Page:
Kara Goldin 15:35
So, you obviously you just mentioned you were on Shark Tank. So I’d love to hear a lot more about that experience, and sort of what you learned from it to your we’ve had a ton of guests who have been on Shark Tank, some have gotten deals, some haven’t. But everybody speaks really positively about it. You know, I think it helps you to sort of organize your thinking and a crazy startup founder world that you’re living in for sure. What advice would you give to people and kind of share your experience as well, sort of how did the day go when you actually got the deal?

Sean Riley 16:19
Yeah, I mean, my advice to people is, I think they should always try to be on Shark Tank, if, you know, they’re looking for money, and they want to get an opportunity, because it’s tough to get that deal. Or finally get on the show. Take some work and a lot of applications, but what it is, is done like a Superbowl commercial for your brand. You know, that kind of lives on and in for me, especially like, we’ve had a couple update episodes run. And so like, we’re kind of involved in this whole cultural thing of Shark Tank, which has been massive for our brands. And you know, we’ve loved you know, being a part of it. So, yeah, love the Shark Tank of fact, that definitely is real. And so I always encourage people, like, why wouldn’t you go for it? You know, like, you don’t have to take a deal if you’re on the show, if you don’t like it, or you can take a deal. And yeah, as long as you’re genuinely I say looking for the opportunity to be on Shark Tank, you know, you should go for it.

Kara Goldin 17:17
And do you think you have to have have been in business for a certain amount of time? Or that you must know your financials? Before you get up there? Like what are what are sort of words of wisdom, I guess, as you even watch Shark Tank now when you say this person’s gonna get crushed?

Sean Riley 17:37
Right? Well, I try it out three times. So the first time was pre revenue, hey, dude wipes, you know, check out this cool prototype, it was just about to launch got cut. The next year, it had like 100 grand or so as sales got a little farther, but got cut. The next year, we were on pace to do like our first million dollar year, you know, a little bit of traction. So I’m glad that they cut us, you know, those first couple times because we weren’t ready. But when you’re an entrepreneur, you’re just gonna go for it. So I need to give anybody advice different than when I did just like banging at the door and frickin try. But a couple 100 grand in sales, I think would benefit you. From a timing perspective. Like it benefited me like a little bit of proof of concept. Because if you go in there without any sales, they kind of just look at you like you’re a bozo. Like, yeah. And everyone’s seen it time and time again on the show. So yeah, I would recommend at least the in market selling kind of knowing what this business if you have a product people like or not, you know what I mean?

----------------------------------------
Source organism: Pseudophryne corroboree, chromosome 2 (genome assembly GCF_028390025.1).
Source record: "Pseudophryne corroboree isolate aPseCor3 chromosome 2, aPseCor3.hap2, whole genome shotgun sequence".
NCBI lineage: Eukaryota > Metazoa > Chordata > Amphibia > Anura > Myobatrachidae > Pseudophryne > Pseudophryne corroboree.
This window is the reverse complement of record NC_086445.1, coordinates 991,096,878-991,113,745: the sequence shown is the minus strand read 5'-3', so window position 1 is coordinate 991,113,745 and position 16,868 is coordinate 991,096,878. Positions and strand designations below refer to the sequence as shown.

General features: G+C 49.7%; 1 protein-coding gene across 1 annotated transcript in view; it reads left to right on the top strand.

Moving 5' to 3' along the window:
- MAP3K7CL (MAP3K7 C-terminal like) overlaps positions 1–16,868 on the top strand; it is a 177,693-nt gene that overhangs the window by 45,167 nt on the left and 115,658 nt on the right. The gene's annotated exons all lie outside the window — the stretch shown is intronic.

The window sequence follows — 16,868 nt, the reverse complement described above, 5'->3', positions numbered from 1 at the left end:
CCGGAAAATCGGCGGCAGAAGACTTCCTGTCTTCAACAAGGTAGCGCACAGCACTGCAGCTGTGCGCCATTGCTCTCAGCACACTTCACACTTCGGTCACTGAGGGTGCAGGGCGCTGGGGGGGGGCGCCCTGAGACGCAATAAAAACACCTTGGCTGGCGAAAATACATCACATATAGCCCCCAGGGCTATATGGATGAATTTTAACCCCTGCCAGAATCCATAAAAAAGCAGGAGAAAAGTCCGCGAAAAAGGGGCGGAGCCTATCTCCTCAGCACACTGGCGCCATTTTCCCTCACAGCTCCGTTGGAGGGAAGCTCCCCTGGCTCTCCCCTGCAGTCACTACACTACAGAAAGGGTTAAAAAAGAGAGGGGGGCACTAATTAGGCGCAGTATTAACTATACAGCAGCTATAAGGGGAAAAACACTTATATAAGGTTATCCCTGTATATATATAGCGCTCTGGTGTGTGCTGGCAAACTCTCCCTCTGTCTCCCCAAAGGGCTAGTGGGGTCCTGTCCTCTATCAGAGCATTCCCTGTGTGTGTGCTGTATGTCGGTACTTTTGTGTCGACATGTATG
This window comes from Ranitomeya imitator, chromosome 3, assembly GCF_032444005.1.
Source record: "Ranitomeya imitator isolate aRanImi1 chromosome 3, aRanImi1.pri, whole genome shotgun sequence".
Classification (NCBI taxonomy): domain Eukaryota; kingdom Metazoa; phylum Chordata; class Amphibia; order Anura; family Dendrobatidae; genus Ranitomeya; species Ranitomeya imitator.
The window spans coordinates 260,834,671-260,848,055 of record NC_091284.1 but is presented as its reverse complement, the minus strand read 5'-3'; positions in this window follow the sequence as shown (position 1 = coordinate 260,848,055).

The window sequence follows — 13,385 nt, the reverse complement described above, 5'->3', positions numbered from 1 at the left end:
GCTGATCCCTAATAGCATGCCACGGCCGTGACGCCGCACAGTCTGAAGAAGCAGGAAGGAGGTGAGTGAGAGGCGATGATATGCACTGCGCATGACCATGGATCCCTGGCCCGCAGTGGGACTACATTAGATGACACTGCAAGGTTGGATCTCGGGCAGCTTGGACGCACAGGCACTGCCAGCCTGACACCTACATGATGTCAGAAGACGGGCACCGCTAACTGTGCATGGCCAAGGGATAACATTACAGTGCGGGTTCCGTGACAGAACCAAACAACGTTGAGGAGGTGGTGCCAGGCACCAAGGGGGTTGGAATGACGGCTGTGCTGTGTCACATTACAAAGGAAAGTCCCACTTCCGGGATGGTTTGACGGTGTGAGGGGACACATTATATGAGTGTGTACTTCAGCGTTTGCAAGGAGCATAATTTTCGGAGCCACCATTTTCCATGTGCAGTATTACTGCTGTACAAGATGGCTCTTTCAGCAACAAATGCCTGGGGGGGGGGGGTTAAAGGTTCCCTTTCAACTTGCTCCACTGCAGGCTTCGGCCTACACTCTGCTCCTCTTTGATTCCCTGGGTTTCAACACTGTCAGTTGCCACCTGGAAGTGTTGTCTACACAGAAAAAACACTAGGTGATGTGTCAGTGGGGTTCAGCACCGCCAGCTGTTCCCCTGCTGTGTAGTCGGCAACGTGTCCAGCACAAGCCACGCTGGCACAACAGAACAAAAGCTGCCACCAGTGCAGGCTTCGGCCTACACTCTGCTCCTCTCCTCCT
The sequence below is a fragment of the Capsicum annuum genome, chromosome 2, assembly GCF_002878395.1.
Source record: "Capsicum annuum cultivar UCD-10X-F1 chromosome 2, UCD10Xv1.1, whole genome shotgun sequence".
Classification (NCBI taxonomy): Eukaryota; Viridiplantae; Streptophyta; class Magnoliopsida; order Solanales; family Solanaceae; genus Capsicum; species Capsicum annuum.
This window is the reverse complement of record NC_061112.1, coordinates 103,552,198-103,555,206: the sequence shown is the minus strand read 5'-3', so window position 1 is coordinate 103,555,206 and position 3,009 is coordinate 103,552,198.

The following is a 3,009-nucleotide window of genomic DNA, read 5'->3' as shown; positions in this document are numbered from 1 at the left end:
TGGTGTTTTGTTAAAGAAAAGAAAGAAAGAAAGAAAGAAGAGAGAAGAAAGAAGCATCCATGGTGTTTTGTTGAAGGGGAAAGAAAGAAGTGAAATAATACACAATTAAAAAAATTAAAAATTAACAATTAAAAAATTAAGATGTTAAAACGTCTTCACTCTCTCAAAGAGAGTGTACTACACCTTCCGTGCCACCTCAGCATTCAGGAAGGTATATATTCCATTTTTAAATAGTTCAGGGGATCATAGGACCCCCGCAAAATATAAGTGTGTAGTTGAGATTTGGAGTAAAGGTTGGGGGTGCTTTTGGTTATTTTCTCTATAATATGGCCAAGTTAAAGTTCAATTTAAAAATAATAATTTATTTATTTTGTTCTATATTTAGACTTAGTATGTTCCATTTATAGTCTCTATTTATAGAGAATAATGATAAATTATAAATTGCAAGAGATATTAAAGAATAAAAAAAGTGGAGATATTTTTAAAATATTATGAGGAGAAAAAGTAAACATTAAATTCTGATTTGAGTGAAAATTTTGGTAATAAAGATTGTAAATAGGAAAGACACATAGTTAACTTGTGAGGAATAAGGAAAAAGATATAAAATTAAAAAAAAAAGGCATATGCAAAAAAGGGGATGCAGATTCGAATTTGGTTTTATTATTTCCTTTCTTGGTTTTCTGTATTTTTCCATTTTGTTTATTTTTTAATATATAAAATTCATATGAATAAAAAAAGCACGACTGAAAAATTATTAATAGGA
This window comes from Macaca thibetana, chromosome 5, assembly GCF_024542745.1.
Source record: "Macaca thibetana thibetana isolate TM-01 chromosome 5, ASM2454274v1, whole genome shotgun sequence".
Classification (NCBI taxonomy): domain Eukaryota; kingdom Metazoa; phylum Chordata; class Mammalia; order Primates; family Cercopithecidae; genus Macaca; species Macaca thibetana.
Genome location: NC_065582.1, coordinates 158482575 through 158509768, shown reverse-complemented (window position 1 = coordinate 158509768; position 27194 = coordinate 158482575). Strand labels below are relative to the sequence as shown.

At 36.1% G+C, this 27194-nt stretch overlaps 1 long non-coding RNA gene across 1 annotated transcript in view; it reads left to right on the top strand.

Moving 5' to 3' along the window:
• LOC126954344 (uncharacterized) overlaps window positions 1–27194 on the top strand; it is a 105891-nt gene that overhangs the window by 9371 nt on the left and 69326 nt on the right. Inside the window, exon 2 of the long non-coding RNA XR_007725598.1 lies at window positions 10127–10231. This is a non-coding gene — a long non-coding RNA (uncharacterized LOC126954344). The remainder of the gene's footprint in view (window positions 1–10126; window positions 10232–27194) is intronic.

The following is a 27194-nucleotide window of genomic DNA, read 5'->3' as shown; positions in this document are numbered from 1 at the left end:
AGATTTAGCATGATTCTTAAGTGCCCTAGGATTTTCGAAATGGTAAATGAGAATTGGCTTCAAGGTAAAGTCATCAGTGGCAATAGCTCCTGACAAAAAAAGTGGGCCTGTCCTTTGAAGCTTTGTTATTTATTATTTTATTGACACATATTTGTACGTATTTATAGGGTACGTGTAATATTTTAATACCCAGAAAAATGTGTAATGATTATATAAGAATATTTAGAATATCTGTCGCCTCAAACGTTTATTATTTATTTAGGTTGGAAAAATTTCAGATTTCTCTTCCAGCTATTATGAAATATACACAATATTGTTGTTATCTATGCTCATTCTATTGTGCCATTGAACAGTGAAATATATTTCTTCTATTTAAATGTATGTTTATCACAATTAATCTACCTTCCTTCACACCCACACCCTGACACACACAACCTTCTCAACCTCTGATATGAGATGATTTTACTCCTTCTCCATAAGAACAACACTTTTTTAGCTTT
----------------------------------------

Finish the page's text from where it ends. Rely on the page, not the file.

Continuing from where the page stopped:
Kara Goldin 18:42
And then they won’t take your whole company there. Yeah. Traction. Yeah, for years, I couldn’t even watch Shark Tank because I would be like, having so much anxiety over watching all of the entrepreneurs that were on there. It still is definitely there. I watch and I’m like now don’t do that deal. Or I’m like, Oh, that was so stupid. You should have done that. That was like incredible. But you obviously having Mark Cuban is amazing. So He’s your only outside capital.

Sean Riley 19:20
Yeah, correct. well funded, you know, bootstrap days.

Kara Goldin 19:25
That’s absolutely amazing. So what is what’s one of the biggest lessons you’ve learned that maybe you didn’t know going in? Obviously, you hadn’t done your own company you had worked for your work experience? What’s your What are your thoughts on entrepreneurship? Like what are what’s kind of the biggest challenge I guess, as your as you’ve been on your journey? There’s a lot of challenges, I’m sure, yeah. But what’s kind of the biggest thing that you didn’t know going into this?

Sean Riley 19:58
You know, I would think It’s kind of twofold, like business wise sales always just comes comes up as a reality early on, like, you can think and ideas great or that a product is great, but if it’s not selling doesn’t really mean anything, and you don’t have any proof yet. So like, be very focused on selling early on was something I learned over time versus like, there’s other aspects of the business you’re gonna have to worry about. But without more and more sales guys aren’t really worried about much. So, you know, sales become something that I think any, you know, founder, co founder is always innately, like, driven by from a business perspective. And then just having that from mindset perspective, like self belief, is everything, you know, if you guys don’t believe you can, you know, start from nothing, and now be disrupting toilet paper in a legitimate way at retail, if you don’t think that way. Along the way, it’s going to be really tough to get there. And so, us just learning each year, just always, you know, think bigger push ourselves, all of that becomes, you know, a huge part of what you’re going to need to and so yeah, just kind of believe in, you’re going to figure it out.